Clinical Investigation|Articles in Press

Temporal changes in biomarkers in individuals with and without acute mountain sickness following rapid ascent



      Field studies have reported conflicting results regarding changes in biomarkers at high altitude. This study measured temporal changes in biomarkers and compared the differences between individuals with and without acute mountain sickness (AMS).

      Materials and Methods

      This study included 34 nonacclimatized healthy participants. Ten-milliliters of blood were collected at four time points: 3 days before ascent (T0), on two successive nights at 3150 m (T1 and T2), and 2 days after descent (T3). Participants were transported by bus from 555 m to 3150 m within 3 hours. AMS was diagnosed using the self-reported Lake Louise Scoring (LLS) questionnaire.


      Compared with T0, significant increases in E-selectin and decreases in vascular endothelial growth factor (VEGF) levels were observed at high altitude. Significantly increased C-reactive protein (CRP), monocyte chemoattractant protein-1 (MCP-1), and S100 calcium-binding protein B (S100B) levels were observed at T2, and significantly decreased vascular cell adhesion molecule-1 (VCAM-1) levels were observed at T3. Eighteen (53%) participants developed AMS. Changes in E-selectin, CRP, MCP-1, and S100B levels were independent of AMS. Relative to individuals without AMS, those with AMS had significantly higher atrial natriuretic peptide (ANP) and VCAM-1 levels and lower plasminogen activator inhibitor-1 (PAI-1) levels at T1 and higher brain natriuretic peptide and lower VEGF and PAI-1 levels at T3. LLSs were positively correlated with ANP and VCAM-1 levels and negatively correlated with PAI-1 levels measured at T1.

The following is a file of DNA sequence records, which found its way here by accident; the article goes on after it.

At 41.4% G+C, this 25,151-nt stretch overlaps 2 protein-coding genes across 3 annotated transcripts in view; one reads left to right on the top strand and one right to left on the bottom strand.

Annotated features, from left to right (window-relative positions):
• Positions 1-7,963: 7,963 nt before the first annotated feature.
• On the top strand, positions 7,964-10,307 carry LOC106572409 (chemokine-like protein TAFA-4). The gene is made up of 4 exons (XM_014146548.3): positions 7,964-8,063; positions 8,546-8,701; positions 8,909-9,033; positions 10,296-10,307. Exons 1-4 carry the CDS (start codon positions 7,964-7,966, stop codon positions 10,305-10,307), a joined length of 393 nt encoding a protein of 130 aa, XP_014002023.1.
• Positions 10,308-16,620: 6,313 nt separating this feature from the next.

After acute ascent, individuals with and without AMS exhibited different trends in biomarkers associated with endothelial cell activation and natriuretic peptides.

      Key Indexing Terms

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